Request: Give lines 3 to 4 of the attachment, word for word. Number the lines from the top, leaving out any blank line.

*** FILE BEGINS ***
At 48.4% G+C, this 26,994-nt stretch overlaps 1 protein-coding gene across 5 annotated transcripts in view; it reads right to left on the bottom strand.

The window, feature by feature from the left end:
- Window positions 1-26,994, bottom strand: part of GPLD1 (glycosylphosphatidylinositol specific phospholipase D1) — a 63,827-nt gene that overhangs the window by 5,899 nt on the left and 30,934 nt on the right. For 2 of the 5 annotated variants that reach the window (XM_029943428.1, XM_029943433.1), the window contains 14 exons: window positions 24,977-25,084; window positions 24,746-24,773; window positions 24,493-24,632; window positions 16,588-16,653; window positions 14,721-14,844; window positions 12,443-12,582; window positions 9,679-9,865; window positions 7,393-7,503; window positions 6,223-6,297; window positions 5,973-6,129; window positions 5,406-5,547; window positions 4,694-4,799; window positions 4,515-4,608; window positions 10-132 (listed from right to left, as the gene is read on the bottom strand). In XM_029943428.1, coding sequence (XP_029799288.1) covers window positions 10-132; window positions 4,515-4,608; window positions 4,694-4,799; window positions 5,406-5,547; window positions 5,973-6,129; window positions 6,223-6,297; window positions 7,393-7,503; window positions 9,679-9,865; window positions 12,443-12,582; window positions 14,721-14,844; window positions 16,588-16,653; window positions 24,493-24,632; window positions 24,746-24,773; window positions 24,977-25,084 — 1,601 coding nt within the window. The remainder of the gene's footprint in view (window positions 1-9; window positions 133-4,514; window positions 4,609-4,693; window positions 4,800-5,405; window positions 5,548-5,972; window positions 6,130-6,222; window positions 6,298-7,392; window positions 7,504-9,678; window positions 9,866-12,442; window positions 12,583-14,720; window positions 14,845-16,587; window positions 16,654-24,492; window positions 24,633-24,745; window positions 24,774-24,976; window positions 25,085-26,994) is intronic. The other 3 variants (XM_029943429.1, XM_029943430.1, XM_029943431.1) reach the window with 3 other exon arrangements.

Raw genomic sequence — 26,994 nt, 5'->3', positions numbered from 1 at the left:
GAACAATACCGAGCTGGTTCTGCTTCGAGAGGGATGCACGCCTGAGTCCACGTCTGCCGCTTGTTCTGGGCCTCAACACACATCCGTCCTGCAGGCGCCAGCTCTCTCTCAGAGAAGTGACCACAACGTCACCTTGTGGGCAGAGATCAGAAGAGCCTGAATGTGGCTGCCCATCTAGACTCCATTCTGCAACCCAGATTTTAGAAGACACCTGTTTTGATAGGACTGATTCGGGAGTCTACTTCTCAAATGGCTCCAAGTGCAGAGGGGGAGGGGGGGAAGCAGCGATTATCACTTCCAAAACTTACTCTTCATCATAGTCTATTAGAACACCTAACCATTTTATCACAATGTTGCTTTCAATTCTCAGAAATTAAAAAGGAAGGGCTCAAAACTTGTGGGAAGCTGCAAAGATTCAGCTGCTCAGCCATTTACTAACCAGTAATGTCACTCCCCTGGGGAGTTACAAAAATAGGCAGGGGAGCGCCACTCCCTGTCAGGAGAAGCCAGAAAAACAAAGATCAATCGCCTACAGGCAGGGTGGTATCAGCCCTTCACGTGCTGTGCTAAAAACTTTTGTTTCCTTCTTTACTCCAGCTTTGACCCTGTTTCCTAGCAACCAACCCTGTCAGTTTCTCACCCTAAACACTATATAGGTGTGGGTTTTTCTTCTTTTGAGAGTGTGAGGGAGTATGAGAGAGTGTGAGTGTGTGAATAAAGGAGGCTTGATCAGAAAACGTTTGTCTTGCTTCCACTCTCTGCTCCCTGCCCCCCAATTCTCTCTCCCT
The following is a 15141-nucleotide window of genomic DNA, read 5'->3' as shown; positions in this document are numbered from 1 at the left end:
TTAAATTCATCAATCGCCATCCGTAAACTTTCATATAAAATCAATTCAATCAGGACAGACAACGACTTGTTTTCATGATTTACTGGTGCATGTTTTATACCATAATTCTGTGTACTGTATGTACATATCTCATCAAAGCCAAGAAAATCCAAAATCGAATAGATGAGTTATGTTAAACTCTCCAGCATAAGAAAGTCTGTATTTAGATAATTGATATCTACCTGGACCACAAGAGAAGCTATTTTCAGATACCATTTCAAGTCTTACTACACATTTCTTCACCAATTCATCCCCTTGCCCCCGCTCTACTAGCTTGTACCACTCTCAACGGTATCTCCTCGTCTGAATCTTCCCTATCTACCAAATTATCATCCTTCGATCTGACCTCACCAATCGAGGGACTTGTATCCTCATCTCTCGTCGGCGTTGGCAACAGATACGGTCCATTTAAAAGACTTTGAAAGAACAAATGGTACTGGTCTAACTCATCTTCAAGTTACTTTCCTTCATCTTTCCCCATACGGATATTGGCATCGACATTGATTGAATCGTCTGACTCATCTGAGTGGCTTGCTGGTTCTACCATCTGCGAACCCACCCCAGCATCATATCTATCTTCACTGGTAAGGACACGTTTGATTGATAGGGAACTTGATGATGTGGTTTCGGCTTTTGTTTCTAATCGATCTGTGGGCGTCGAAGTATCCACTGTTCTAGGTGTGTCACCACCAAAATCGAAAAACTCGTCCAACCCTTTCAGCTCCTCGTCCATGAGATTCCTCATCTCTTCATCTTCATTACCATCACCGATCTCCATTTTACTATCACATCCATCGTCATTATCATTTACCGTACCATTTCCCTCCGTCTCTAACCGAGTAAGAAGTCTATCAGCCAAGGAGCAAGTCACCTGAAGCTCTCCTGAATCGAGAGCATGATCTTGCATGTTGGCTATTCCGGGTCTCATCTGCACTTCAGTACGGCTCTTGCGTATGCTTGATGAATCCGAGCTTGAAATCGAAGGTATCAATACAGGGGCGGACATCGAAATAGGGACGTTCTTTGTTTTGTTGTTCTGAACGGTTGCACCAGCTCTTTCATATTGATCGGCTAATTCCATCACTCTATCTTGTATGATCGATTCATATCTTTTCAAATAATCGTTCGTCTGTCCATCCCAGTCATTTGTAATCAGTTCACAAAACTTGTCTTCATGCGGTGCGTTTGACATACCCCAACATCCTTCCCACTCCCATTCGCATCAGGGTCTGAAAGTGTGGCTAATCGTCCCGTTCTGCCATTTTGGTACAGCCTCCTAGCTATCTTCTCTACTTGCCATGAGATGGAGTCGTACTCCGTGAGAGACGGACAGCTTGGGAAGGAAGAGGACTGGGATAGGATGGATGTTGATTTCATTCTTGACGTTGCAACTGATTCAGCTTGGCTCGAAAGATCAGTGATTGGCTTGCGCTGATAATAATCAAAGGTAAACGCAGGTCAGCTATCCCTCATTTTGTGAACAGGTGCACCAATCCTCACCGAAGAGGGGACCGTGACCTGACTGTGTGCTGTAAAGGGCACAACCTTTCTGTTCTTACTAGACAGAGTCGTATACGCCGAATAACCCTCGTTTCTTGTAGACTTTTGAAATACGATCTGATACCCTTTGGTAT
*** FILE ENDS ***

- Window positions 1-26,994, bottom strand: part of GPLD1 (glycosylphosphatidylinositol specific phospholipase D1) — a 63,827-nt gene that overhangs the window by 5,899 nt on the left and 30,934 nt on the right. For 2 of the 5 annotated variants that reach the window (XM_029943428.1, XM_029943433.1), the window contains 14 exons: window positions 24,977-25,084; window positions 24,746-24,773; window positions 24,493-24,632; window positions 16,588-16,653; window positions 14,721-14,844; window positions 12,443-12,582; window positions 9,679-9,865; window positions 7,393-7,503; window positions 6,223-6,297; window positions 5,973-6,129; window positions 5,406-5,547; window positions 4,694-4,799; window positions 4,515-4,608; window positions 10-132 (listed from right to left, as the gene is read on the bottom strand). In XM_029943428.1, coding sequence (XP_029799288.1) covers window positions 10-132; window positions 4,515-4,608; window positions 4,694-4,799; window positions 5,406-5,547; window positions 5,973-6,129; window positions 6,223-6,297; window positions 7,393-7,503; window positions 9,679-9,865; window positions 12,443-12,582; window positions 14,721-14,844; window positions 16,588-16,653; window positions 24,493-24,632; window positions 24,746-24,773; window positions 24,977-25,084 — 1,601 coding nt within the window. The remainder of the gene's footprint in view (window positions 1-9; window positions 133-4,514; window positions 4,609-4,693; window positions 4,800-5,405; window positions 5,548-5,972; window positions 6,130-6,222; window positions 6,298-7,392; window positions 7,504-9,678; window positions 9,866-12,442; window positions 12,583-14,720; window positions 14,845-16,587; window positions 16,654-24,492; window positions 24,633-24,745; window positions 24,774-24,976; window positions 25,085-26,994) is intronic. The other 3 variants (XM_029943429.1, XM_029943430.1, XM_029943431.1) reach the window with 3 other exon arrangements.

Raw genomic sequence — 26,994 nt, 5'->3', positions numbered from 1 at the left: